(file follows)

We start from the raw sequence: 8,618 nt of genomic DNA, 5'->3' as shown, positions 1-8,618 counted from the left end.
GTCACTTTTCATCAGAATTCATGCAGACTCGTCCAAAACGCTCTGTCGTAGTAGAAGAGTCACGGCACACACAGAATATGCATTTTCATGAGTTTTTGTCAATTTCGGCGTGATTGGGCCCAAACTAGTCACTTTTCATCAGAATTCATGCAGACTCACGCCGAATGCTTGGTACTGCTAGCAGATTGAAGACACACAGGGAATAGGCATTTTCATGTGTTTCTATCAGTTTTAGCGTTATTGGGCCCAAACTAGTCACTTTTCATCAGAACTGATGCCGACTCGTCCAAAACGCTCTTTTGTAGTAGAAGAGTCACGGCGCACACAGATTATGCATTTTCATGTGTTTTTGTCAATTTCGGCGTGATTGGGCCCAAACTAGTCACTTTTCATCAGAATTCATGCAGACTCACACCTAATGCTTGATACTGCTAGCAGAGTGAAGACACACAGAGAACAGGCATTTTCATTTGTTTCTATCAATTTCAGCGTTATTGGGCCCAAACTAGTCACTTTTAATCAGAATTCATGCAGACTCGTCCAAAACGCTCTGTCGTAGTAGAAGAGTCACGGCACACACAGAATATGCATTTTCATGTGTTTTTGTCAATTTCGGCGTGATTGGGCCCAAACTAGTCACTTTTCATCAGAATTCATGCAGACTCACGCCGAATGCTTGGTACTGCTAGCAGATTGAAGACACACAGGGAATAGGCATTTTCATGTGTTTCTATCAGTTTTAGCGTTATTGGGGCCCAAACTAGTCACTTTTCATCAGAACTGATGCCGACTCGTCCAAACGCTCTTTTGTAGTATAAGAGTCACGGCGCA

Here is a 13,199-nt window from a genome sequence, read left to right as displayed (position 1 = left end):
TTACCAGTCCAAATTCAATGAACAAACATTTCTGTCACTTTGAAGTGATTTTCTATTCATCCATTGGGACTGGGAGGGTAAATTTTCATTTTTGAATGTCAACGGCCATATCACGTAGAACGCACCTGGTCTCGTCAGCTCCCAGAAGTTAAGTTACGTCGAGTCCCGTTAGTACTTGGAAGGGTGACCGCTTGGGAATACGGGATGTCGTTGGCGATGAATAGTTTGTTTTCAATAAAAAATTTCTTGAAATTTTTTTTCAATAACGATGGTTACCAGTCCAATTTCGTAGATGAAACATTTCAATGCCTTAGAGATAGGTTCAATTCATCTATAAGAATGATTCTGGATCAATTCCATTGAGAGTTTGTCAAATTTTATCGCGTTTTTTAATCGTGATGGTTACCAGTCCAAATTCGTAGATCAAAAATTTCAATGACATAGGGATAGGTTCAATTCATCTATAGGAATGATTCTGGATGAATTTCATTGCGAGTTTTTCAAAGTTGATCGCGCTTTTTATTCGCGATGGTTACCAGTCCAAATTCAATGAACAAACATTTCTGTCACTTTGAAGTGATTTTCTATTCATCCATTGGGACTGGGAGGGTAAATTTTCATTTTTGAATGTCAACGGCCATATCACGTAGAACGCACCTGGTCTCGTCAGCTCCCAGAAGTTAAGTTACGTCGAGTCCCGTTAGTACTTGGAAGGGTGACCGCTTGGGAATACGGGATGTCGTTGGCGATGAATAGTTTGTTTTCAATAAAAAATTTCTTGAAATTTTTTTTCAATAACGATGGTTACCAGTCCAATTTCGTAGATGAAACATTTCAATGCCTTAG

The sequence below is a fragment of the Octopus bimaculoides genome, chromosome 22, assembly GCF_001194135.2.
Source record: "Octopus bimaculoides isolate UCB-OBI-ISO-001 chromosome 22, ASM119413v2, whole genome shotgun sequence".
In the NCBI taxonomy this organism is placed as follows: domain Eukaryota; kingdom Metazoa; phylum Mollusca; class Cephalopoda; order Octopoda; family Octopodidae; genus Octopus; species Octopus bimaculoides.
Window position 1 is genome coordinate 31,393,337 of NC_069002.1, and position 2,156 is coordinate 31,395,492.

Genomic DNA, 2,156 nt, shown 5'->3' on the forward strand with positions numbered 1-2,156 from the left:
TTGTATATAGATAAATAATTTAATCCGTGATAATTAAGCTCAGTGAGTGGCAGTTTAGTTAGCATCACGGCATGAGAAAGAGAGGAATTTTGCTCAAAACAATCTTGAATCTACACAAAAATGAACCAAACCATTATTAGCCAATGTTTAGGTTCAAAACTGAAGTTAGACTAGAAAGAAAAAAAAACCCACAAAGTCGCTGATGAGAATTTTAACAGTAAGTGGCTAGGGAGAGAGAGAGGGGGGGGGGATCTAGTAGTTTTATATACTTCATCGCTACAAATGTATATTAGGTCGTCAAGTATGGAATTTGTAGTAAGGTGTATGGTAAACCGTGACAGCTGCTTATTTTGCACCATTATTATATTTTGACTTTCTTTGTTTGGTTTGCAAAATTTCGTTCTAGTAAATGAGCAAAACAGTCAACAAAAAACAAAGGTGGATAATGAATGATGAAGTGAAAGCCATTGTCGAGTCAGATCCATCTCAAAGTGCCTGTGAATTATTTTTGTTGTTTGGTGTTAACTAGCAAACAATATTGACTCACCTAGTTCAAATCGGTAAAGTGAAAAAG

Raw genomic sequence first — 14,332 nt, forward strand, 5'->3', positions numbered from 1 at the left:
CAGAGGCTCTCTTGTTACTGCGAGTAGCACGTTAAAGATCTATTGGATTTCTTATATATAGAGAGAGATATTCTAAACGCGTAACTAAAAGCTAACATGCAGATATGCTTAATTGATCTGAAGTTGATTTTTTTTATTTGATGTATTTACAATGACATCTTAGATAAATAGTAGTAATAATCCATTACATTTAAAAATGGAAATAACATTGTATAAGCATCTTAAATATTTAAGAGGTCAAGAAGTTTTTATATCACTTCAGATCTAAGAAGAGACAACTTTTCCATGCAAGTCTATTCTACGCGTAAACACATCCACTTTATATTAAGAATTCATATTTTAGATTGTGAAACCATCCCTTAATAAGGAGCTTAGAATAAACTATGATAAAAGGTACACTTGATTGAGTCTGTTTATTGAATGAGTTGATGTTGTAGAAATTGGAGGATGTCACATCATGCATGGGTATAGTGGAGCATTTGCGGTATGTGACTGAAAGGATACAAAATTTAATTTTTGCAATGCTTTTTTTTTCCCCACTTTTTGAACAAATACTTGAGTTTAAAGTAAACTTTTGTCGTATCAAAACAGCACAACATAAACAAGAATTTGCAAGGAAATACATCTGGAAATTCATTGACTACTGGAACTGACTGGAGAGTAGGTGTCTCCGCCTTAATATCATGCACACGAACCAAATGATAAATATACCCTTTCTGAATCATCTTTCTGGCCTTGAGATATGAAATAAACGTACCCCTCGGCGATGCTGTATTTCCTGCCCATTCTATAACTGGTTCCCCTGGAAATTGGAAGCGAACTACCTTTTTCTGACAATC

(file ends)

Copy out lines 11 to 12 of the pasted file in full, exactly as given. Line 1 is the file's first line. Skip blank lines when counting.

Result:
Raw genomic sequence first — 14,332 nt, forward strand, 5'->3', positions numbered from 1 at the left:
CAGAGGCTCTCTTGTTACTGCGAGTAGCACGTTAAAGATCTATTGGATTTCTTATATATAGAGAGAGATATTCTAAACGCGTAACTAAAAGCTAACATGCAGATATGCTTAATTGATCTGAAGTTGATTTTTTTTATTTGATGTATTTACAATGACATCTTAGATAAATAGTAGTAATAATCCATTACATTTAAAAATGGAAATAACATTGTATAAGCATCTTAAATATTTAAGAGGTCAAGAAGTTTTTATATCACTTCAGATCTAAGAAGAGACAACTTTTCCATGCAAGTCTATTCTACGCGTAAACACATCCACTTTATATTAAGAATTCATATTTTAGATTGTGAAACCATCCCTTAATAAGGAGCTTAGAATAAACTATGATAAAAGGTACACTTGATTGAGTCTGTTTATTGAATGAGTTGATGTTGTAGAAATTGGAGGATGTCACATCATGCATGGGTATAGTGGAGCATTTGCGGTATGTGACTGAAAGGATACAAAATTTAATTTTTGCAATGCTTTTTTTTTCCCCACTTTTTGAACAAATACTTGAGTTTAAAGTAAACTTTTGTCGTATCAAAACAGCACAACATAAACAAGAATTTGCAAGGAAATACATCTGGAAATTCATTGACTACTGGAACTGACTGGAGAGTAGGTGTCTCCGCCTTAATATCATGCACACGAACCAAATGATAAATATACCCTTTCTGAATCATCTTTCTGGCCTTGAGATATGAAATAAACGTACCCCTCGGCGATGCTGTATTTCCTGCCCATTCTATAACTGGTTCCCCTGGAAATTGGAAGCGAACTACCTTTTTCTGACAATC